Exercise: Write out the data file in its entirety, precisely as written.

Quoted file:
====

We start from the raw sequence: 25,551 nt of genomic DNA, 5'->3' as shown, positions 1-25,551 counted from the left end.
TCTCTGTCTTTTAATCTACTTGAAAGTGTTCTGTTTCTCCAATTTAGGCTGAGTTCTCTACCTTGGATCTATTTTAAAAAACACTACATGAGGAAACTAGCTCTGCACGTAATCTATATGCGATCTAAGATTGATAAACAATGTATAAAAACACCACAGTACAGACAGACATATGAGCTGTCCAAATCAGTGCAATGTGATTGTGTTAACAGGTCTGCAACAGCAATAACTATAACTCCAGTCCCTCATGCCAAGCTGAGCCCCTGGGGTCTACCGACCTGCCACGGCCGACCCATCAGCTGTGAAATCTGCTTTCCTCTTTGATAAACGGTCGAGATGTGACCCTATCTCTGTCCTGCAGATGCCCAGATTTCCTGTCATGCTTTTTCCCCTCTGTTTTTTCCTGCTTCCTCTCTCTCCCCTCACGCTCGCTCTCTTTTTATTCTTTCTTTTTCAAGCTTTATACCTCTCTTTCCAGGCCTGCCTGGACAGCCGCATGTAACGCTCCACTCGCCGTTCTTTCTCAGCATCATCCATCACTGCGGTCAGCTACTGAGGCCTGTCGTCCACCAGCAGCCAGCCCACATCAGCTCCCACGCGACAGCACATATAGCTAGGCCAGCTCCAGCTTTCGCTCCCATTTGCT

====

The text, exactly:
We start from the raw sequence: 25,551 nt of genomic DNA, 5'->3' as shown, positions 1-25,551 counted from the left end.
TCTCTGTCTTTTAATCTACTTGAAAGTGTTCTGTTTCTCCAATTTAGGCTGAGTTCTCTACCTTGGATCTATTTTAAAAAACACTACATGAGGAAACTAGCTCTGCACGTAATCTATATGCGATCTAAGATTGATAAACAATGTATAAAAACACCACAGTACAGACAGACATATGAGCTGTCCAAATCAGTGCAATGTGATTGTGTTAACAGGTCTGCAACAGCAATAACTATAACTCCAGTCCCTCATGCCAAGCTGAGCCCCTGGGGTCTACCGACCTGCCACGGCCGACCCATCAGCTGTGAAATCTGCTTTCCTCTTTGATAAACGGTCGAGATGTGACCCTATCTCTGTCCTGCAGATGCCCAGATTTCCTGTCATGCTTTTTCCCCTCTGTTTTTTCCTGCTTCCTCTCTCTCCCCTCACGCTCGCTCTCTTTTTATTCTTTCTTTTTCAAGCTTTATACCTCTCTTTCCAGGCCTGCCTGGACAGCCGCATGTAACGCTCCACTCGCCGTTCTTTCTCAGCATCATCCATCACTGCGGTCAGCTACTGAGGCCTGTCGTCCACCAGCAGCCAGCCCACATCAGCTCCCACGCGACAGCACATATAGCTAGGCCAGCTCCAGCTTTCGCTCCCATTTGCT